April 26, 2018 12:49
Economic cooperation will not be on the agenda of Friday's inter-Korean summit, sparing the government's blushes over rash proposals like reopening the Kaesong Industrial Complex.
"Economic cooperation isn't a major agenda item," a senior Unification Ministry official told reporters Tuesday. "That will be possible only if there is progress in inter-Korean relations as a result of denuclearization."
The government's hands are at any rate tied as UN Security Council sanctions against North Korea forbid practically all business cooperation.
Resuming inter-Korean projects like the joint Kaesong Industrial Complex or package tours to the Mt. Kumgang resort, which used to serve as cash cows for the regime, would violate the sanctions, which are unlikely to be eased until North Korea makes significant progress in scrapping its nuclear program.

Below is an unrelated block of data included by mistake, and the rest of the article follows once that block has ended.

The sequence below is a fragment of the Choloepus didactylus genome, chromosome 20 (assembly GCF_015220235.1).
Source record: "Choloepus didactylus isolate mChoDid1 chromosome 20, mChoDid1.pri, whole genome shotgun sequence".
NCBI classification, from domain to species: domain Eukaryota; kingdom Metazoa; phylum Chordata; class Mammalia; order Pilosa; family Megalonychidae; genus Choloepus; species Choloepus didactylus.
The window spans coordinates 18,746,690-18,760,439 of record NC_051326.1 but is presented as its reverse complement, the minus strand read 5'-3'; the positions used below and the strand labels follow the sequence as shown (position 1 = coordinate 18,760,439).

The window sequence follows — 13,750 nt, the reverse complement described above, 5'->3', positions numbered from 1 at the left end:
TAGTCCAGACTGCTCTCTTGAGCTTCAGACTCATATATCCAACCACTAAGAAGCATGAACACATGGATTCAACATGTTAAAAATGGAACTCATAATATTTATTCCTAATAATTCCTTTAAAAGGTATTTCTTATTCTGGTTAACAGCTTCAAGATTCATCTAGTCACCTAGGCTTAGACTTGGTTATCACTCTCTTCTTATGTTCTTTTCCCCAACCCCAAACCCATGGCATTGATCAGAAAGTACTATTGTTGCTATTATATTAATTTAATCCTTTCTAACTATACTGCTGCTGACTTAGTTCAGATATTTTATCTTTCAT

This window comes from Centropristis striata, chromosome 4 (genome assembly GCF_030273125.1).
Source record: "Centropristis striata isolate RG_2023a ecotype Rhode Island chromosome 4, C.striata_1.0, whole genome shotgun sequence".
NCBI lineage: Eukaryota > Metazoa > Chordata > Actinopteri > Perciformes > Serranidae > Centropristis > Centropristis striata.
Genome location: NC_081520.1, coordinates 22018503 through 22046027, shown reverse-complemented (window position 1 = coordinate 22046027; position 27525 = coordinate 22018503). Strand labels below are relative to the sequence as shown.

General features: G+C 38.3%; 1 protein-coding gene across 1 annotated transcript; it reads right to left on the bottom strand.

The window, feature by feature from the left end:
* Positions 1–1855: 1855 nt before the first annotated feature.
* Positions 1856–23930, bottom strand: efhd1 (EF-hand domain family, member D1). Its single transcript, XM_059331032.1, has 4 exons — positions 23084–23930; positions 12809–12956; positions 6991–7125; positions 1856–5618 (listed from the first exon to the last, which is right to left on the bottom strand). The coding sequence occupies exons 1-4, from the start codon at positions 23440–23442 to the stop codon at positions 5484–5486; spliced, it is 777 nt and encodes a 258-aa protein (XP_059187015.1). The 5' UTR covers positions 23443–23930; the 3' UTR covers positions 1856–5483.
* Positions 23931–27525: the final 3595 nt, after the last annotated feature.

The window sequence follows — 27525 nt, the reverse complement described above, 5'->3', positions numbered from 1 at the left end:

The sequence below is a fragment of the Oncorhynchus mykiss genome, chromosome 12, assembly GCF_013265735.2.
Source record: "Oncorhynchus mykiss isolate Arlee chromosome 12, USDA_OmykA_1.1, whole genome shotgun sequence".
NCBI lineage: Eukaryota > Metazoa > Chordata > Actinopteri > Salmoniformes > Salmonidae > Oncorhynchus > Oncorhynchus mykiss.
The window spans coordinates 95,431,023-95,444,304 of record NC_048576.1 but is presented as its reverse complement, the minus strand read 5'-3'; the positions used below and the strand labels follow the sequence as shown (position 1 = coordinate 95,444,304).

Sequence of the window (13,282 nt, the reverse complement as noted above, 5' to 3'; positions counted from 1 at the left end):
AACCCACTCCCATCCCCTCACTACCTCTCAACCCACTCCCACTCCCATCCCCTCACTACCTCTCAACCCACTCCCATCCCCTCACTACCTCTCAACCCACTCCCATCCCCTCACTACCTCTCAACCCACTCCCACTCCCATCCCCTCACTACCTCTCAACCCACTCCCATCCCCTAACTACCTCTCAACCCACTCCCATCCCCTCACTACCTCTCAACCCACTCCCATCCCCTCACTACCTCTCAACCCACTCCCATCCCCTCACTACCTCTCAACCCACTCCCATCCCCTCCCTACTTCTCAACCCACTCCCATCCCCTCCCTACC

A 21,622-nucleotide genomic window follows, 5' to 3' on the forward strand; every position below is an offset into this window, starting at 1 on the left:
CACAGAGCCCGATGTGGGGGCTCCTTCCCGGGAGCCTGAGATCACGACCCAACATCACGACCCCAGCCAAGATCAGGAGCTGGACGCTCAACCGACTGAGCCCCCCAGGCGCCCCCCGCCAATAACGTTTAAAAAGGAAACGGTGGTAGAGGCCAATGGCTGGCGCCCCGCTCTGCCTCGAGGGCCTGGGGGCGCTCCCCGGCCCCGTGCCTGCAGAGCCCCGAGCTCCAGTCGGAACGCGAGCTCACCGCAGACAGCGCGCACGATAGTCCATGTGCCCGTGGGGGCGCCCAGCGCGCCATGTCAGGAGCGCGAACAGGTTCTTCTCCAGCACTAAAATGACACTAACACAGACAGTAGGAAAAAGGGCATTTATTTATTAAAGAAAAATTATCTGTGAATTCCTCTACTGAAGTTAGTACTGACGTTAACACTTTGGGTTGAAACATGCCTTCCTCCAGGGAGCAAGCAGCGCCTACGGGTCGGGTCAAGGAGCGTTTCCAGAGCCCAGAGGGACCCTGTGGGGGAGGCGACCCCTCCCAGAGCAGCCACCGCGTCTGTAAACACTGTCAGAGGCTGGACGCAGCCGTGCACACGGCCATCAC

The U.S. will also continue its maximum pressure campaign until it can see the concrete results in the "complete, verifiable and irreversible denuclearization" of North Korea, according to a White House spokesperson on Monday.
North Korean leader Kim Jong-un could still throw a curveball at the summit by bringing up the projects in a bid to soften the sanctions, where he sees Seoul as the weakest link.
The regime changed its doctrine from "parallel development of nuclear weapons and the economy" to "economic growth" at the latest session of the Workers Party Central Committee on April 20.
"That's a kind of message that South Korea should play a role in building up the North Korean economy," a researcher at a government-funded think tank here said. "We need to open up the possibility but also emphasize that the top priority should be denuclearization."
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